Saturday, January 22, 2005

The Harpoon/Spear and the Underworld

Earlier we mentioned the ornamental motif on the end of Old Bering Sea harpoons which may have represented an entrance to the Underworld inviting prey to join their ancestors through self-sacrifice. In the Pacific Northwest we also find that the whale is said to offer itself in willing sacrifice.

Okladnikov suugests that throughout the Pacific littoral we find "a specific kind of inventory including harpoons of the toggling type with a socket and barbs at their base and unique slate points unknown in Siberia and, in general, to the north of the Amur river and the Chinese wall."

S.I. Rudenko stated that the distribution of toggling harpoon heads in both the northern and southern parts of the western Pacific matched that of ancient shell mounds.

The spear overtook the bow and arrow among many southern peoples particularly after the development of the iron point.

The connection between the spear and harpoon and the Underworld is rather widespread. In the Philippines, ceremonial spears are used to frighten away malevolent anitos or spirits from the land of the dead. In ancient Egypt, the deceased Pharaoh carried a harpoon for protection in the Underworld.

The lord of the dead is often associated with a spear or harpoon. Osiris is said to "preside over the harpoon" and Hades is said to carry a two-pronged fishing spear.
Neith, the counterpart of Wepwawet, the original Egyptian lord of the dead, often is shown holding a harpoon.

The ceremonial spear is often used in sacrificial rites and is particularly linked with the idea of self-sacrifice. In the Pacific island of Rotuma, a myth exists of a malevolent ruler who possessed invincible spear-throwing ability. He could only be defeated if someone offered to sacrifice themselve to the spear. In the end, a warrior volunteered so that his family could 'live in peace.'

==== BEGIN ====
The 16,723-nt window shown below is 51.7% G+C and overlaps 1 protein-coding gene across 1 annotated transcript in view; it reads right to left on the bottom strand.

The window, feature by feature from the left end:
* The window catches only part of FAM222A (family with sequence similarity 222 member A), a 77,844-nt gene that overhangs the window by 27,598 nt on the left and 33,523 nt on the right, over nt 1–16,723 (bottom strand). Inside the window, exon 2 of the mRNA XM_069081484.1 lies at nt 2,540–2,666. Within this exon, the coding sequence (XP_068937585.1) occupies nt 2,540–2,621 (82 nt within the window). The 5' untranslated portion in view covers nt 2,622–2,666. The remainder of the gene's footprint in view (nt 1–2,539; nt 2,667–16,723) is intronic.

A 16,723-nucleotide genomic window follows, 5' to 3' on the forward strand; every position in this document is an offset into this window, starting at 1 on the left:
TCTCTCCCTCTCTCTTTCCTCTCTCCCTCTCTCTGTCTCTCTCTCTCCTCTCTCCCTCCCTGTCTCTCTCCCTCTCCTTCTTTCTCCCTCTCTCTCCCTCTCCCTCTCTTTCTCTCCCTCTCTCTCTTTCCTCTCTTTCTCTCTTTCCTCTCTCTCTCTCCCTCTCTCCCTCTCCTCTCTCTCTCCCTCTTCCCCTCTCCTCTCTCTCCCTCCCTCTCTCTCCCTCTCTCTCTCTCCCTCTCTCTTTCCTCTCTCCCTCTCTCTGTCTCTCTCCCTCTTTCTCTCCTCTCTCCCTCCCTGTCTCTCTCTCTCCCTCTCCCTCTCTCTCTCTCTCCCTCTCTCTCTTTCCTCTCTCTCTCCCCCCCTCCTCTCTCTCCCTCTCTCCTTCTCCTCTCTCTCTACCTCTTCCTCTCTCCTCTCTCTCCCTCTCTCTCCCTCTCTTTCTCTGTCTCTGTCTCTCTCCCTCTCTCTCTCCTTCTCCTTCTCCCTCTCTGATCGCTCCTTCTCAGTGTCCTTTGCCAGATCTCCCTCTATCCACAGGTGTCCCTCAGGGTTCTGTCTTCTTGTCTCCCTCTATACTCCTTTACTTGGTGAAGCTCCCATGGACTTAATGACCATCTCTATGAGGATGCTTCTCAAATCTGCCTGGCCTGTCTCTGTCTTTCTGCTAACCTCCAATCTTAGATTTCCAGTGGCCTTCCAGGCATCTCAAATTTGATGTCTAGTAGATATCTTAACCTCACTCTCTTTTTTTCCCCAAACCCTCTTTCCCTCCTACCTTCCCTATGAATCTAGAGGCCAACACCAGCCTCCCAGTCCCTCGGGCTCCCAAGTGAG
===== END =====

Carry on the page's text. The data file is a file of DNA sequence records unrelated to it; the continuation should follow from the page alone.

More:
In the New Testament, Christ is finally dispatched with a spear. In later Christian lore, this weapon became associated with supernatural powers. The story reminds us of the legend of Odin whose self-sacrifice involves impaling himself to the World-Tree with his spear Gungnir, made of wood from the same tree (the ash tree). The ash tree spear also occurs in Greek myth were Chiron offers one as a gift to Peleus for his wedding to the nymph Thetis. An ash tree spear was also the weapon of Hector in the Iliad.

Gungnir is portrayed with U-shaped prongs around the main point. This is similar in some respects to the decoration shown below on a spear-head from Mindanao.

A spear head from Mindanao, Philippines on the left, and the Gungnir spear motif

The ornaments on the Mindanao spear are of the mythical rooster-like bird the Sarimanok. This bird is often associated with the local concept that the human soul is transformed into a beautiful bird, the Sarinamok, at death.

In both cases, I believe the ornamentation, which serves no real practical purpose, represents the opening of the Underworld often thought of as the gaping mouth of a reptilian or bird-like creature.

Torsten Pedersen's article on distribution of "spear" and "arrow" words

Paul Kekai Manansala